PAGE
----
An immediate and lasting economic boost

New York Times columnist Bret Stephens recently observed that an excellent “measure of national greatness is the ability of nations to cultivate, attract and retain human capital.” He references the many foreign-born Americans who have started new businesses (e.g., AT&T, Google and Pfizer) or received Nobel Prizes. We fully agree that immigrants can make disproportionate contributions to the United States. We do not propose to change existing immigration programs, including DACA, which are yielding significant benefits. But in addition, we believe strongly that our “smart” immigration program would fill critical gaps and provide an immediate and lasting boost for the American economy and American workers.

We note, for example, that filling 500,000 open jobs that pay $100,000 each per year would increase GDP by $50 billion. With the multiplier factor referenced above, those jobs and the new ones directly and indirectly created would likely increase GDP by more than $100 billion. This would be about one half percent of GDP, currently about $19 trillion. That is a substantial boost to GDP growth (which is otherwise projected at only about 2 percent per year) and a massive improvement over the substantial GDP cut that we believe Trump’s proposed immigration policies would create.

Finally, space does not permit a discussion of domestic programs and incentives to improve work opportunities for Americans. We certainly recognize the importance of increased STEM education and vocational training programs, efforts to reduce opioid and other drug and alcohol addictions, more available child-care programs and many other needed initiatives to support American workers. Those need to be addressed, as well as a smarter, targeted supplemental immigration program for skilled workers to fill open positions.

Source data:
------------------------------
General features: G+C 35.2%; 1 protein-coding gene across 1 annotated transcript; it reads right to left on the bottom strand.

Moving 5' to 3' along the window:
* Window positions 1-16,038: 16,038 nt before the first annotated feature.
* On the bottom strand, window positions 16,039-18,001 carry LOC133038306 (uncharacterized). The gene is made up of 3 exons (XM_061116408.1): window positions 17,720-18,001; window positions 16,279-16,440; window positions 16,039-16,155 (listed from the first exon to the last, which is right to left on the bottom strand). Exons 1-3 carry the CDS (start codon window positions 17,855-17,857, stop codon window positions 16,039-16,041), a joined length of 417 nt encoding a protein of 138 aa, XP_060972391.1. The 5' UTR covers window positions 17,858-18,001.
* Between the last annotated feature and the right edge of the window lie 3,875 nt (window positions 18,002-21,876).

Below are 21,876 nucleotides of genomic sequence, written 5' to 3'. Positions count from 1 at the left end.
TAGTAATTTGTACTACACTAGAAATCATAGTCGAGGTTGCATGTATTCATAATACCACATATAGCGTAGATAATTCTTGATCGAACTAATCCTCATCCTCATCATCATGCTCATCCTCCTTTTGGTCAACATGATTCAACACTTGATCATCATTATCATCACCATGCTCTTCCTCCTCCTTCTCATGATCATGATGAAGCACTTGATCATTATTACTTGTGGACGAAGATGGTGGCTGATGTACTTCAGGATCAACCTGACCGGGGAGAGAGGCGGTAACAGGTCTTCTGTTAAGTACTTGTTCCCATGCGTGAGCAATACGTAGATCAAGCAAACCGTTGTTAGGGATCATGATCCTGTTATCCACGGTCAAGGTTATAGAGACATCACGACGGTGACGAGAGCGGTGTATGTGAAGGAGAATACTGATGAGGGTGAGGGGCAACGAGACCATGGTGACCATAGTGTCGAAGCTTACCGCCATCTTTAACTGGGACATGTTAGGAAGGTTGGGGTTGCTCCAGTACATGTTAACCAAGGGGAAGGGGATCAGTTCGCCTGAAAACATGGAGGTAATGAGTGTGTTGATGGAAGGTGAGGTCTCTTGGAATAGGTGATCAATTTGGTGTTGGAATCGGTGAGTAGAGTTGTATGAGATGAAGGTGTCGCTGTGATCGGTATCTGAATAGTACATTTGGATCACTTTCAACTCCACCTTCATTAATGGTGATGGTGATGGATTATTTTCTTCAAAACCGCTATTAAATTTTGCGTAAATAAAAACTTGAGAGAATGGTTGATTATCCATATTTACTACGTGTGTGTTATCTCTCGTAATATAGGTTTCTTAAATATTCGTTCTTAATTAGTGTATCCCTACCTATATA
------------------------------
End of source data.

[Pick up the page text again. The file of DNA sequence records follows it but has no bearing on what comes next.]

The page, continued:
David Edstam of Edina is a retired senior finance executive. Steve Carlson is a former Edina resident (now in Connecticut) and retired finance lawyer and former Minnesota deputy commissioner of commerce (2011-12). 

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Comments (4)

Keep going....

Don't stop now. How about a plan to help solve the unskilled worker shortage also? Many unskilled jobs are going unfilled resulting in employers/businesses putting off expansion plans. These are jobs that also help grow the economy.

Family Members

Unless it can be shown that not admitting family members dissuades those who we want to immigrate, I do not see why we should admit family members on that basis alone. My four grandparents came over from Norway and Sweden, each leaving all family members behind. I believe that is probably the situation with many of us whose grandparents immigrated during the peak years of immigration over 100 years ago.

I agree with Howard Salute's comment above.

Higher wages for skilled workers

Today, economic growth drive the wealth of the top income households, as executives maximize their pay and stock options by low balling both low and high skill wages. As well as giving the highest income household an ever increasing share of the national wealth, their great wealth has allowed them to buy influence and corrupt the political process.

What we need to refocus on is changing how productivity rewards are distributed by regenerating the middle class by raising worker pay levels. Bringing in high skill workers makes sense only with virtually no unemployment among American skilled workers, which raises competition for workers and eventually wage levels.

Also we need to retrain low skilled American workers to do high skilled jobs, rather than leaving them dependent on government services and non living wage jobs.

That this article doesn't talk at all about wages or the middle class shows it truly has no great regard of the need of people for well paying jobs supporting middle class lifestyles. Immigration policy should support broad national interest in worker opportunity and shared prosperity, not just workers as disposable tools to bring investors and executives virtually all the wealth generated by our economic engine.

Four point plan

Employers should not have to pay $20,000 for each admitted worker. If the U.S. can't find workers with the specified skills, let's omit the fee to Homeland Security. Another plan would be to make sure admitted workers have graduated from high school in their countries if the job requires it.
The U.S. would have much work to check on education records.

I agree with George Carlson about admitting family members. The admitted worker can come to the U.S. first to work, then after a specified time, s/he can apply for immigration of their family members. What if the admitted worker has seven children? I see more problems than solutions.